On the evening of Tuesday, February 3, 2015, a Metro North train collided with an SUV that was stopped on the tracks near Valhalla station. As a result of this tragic accident, the driver of the SUV and five passengers on the train were killed. There were also numerous injuries to other passengers.
While investigators haven't answered many questions about the crash. Their initial findings are shedding some light on what could have played a role in causing this accident.
Initially it appears that the driver of the SUV was in traffic that was inching toward the crossing, and when the warning lights came on and the crossing gates came down, the driver's car was within the gates. One of the gates hit the driver's vehicle, who subsequently got out of her vehicle to check for damage. Seemingly unhurried, the driver got back in the car and proceeded further onto the tracks.
Data recorders show the Metro-North Railroad train's engineer hit the emergency brakes and sounded the horn as the train approached the Valhalla crossing. The train was traveling 58 mph in a 60 mph zone. Flashing warning lights at the crossing illuminated 39 seconds before the crash, and the gates came down a few seconds later according to NTSB officials. That would leave about 30 seconds that the SUV was inside the gates. An investigation is still ongoing as to when the train's engineer hit the emergency brakes.
It has also come to the attention of certain officials that there could be more at play than human error at the time of the accident. State transportation officials planned five years ago to install more flashing warning lights at the train crossing, but inexplicably never did so.
In addition to safety upgrades implemented at the Valhalla crossing, in 2009, it was intended to add a third set of lights on the curving road leading up to it, to give drivers a few more seconds' notice of an approaching train. The approved budget of $128,000 was taken off the table last year.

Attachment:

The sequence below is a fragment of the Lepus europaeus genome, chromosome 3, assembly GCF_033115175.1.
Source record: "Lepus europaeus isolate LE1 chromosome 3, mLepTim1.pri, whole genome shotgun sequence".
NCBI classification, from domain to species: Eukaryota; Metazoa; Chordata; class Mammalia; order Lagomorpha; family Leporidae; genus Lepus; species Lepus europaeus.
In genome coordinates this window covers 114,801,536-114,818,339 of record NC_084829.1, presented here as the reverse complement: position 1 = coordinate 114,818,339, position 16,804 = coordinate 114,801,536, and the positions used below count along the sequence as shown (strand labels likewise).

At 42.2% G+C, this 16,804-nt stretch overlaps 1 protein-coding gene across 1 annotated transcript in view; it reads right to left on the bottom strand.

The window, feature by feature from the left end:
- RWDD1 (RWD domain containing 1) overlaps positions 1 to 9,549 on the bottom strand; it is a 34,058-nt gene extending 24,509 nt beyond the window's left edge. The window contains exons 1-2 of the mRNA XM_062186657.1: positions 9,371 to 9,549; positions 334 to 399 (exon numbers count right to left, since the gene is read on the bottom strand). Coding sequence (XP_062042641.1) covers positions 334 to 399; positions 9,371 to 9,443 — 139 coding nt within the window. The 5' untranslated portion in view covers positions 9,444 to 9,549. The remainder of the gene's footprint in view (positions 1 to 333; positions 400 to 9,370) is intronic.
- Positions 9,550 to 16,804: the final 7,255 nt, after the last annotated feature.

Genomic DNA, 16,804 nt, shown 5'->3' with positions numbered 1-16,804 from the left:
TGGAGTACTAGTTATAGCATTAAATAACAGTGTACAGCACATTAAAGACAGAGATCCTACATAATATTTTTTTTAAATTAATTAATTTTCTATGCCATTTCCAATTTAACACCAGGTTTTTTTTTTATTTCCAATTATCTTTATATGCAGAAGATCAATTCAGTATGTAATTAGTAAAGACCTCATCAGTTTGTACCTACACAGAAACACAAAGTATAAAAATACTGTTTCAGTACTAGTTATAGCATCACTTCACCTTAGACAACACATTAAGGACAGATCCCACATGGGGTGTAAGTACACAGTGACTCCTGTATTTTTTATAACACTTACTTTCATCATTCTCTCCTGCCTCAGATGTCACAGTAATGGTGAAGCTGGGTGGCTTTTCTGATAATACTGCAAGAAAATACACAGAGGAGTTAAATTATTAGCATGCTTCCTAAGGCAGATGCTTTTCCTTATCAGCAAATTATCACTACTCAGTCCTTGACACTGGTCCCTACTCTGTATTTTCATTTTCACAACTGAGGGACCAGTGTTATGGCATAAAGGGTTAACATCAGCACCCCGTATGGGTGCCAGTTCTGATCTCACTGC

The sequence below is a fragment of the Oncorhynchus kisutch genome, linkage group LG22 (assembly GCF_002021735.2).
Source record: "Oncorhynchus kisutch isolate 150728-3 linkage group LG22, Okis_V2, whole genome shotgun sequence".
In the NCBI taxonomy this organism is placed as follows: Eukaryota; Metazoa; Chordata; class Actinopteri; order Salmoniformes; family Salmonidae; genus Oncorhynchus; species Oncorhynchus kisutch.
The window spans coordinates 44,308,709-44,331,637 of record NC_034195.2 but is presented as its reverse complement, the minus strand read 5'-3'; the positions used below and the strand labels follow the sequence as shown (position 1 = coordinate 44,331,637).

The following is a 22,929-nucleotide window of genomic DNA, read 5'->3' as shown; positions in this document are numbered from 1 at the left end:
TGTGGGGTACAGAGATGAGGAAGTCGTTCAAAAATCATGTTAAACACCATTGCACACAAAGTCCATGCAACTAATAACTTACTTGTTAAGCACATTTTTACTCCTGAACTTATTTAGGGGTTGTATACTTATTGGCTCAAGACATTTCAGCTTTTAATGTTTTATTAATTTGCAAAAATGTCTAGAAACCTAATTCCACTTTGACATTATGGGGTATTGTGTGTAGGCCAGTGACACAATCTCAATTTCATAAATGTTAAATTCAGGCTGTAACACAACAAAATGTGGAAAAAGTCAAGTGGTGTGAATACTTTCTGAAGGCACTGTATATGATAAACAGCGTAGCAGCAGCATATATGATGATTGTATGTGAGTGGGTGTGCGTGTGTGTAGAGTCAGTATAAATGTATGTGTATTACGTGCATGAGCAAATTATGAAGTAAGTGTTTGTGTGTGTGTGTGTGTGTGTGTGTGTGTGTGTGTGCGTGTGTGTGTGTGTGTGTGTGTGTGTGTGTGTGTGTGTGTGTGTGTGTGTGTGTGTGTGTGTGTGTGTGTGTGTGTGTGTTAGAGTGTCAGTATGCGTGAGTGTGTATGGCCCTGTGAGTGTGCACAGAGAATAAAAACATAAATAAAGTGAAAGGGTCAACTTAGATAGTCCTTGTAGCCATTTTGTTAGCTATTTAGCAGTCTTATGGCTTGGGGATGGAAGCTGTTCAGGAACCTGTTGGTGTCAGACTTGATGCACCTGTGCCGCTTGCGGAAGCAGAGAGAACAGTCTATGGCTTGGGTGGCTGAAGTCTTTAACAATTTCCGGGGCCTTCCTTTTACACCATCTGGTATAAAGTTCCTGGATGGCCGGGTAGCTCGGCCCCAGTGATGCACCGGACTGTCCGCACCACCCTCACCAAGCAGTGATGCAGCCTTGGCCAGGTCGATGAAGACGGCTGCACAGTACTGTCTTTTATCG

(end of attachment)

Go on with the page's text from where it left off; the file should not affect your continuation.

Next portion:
Further, investigators had never seen a third-rail configuration resulting in such devastation. 400 feet of electrified third-rail snapped into 39-foot pieces and punched through the SUV and into the cabin of the commuter train. Now officials want to know whether the rail's unusual design explains why the crash was so uncommonly deadly.
The pieces went through the first car of the train "like daggers going into the heart of that chamber," Sen. Richard Blumenthal, D-Conn., said Friday after getting a look at the blackened, mangled wreckage.
"This has never happened before, and this is a rare configuration of a third rail. Do those two add up to the explanation for this terrible, terrible tragedy? Very possibly," Sen. Charles Schumer, D-N.Y., said, calling the design "a real concern."
This is not the first major problem Metro-North has had as of late. We have previously discussed the tragic derailment that occurred at the Spuyten Duyvil Station in December of 2013. Metro-North has also had other issues when two commuter trains smashed into each other during the evening rush hour in Connecticut in May of 2013. We have written generally about what to do if you are involved in an accident. Cases involving a municipality like Metro-North have special deadlines and prerequisites, some of which are so strict and inflexible that if they are not met, a claim may be forfeited forever. It is critical to seek legal counsel early on to protect a potential claim.